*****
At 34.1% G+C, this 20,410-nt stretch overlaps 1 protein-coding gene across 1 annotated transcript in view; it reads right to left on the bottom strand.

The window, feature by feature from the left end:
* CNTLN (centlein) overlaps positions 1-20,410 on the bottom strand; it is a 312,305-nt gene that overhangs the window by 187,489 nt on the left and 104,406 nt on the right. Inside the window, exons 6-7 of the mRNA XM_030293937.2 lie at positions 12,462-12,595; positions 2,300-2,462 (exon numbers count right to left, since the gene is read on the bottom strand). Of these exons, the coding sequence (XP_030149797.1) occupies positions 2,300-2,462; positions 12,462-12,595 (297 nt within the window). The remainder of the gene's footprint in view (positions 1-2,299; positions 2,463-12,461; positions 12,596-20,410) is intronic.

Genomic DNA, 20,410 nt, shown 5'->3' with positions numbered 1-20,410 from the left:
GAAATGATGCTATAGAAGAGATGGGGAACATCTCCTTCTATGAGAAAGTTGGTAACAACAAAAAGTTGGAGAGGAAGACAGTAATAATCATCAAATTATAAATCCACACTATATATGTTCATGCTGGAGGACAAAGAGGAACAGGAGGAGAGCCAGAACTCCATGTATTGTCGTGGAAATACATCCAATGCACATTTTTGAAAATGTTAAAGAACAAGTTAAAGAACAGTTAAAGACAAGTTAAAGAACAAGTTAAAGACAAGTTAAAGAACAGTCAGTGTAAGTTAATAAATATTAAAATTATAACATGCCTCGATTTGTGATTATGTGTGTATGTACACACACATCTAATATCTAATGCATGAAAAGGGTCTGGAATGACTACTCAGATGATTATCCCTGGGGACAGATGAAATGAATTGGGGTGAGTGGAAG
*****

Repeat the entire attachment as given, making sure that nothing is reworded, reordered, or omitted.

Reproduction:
At 34.1% G+C, this 20,410-nt stretch overlaps 1 protein-coding gene across 1 annotated transcript in view; it reads right to left on the bottom strand.

The window, feature by feature from the left end:
* CNTLN (centlein) overlaps positions 1-20,410 on the bottom strand; it is a 312,305-nt gene that overhangs the window by 187,489 nt on the left and 104,406 nt on the right. Inside the window, exons 6-7 of the mRNA XM_030293937.2 lie at positions 12,462-12,595; positions 2,300-2,462 (exon numbers count right to left, since the gene is read on the bottom strand). Of these exons, the coding sequence (XP_030149797.1) occupies positions 2,300-2,462; positions 12,462-12,595 (297 nt within the window). The remainder of the gene's footprint in view (positions 1-2,299; positions 2,463-12,461; positions 12,596-20,410) is intronic.

Genomic DNA, 20,410 nt, shown 5'->3' with positions numbered 1-20,410 from the left:
GAAATGATGCTATAGAAGAGATGGGGAACATCTCCTTCTATGAGAAAGTTGGTAACAACAAAAAGTTGGAGAGGAAGACAGTAATAATCATCAAATTATAAATCCACACTATATATGTTCATGCTGGAGGACAAAGAGGAACAGGAGGAGAGCCAGAACTCCATGTATTGTCGTGGAAATACATCCAATGCACATTTTTGAAAATGTTAAAGAACAAGTTAAAGAACAGTTAAAGACAAGTTAAAGAACAAGTTAAAGACAAGTTAAAGAACAGTCAGTGTAAGTTAATAAATATTAAAATTATAACATGCCTCGATTTGTGATTATGTGTGTATGTACACACACATCTAATATCTAATGCATGAAAAGGGTCTGGAATGACTACTCAGATGATTATCCCTGGGGACAGATGAAATGAATTGGGGTGAGTGGAAG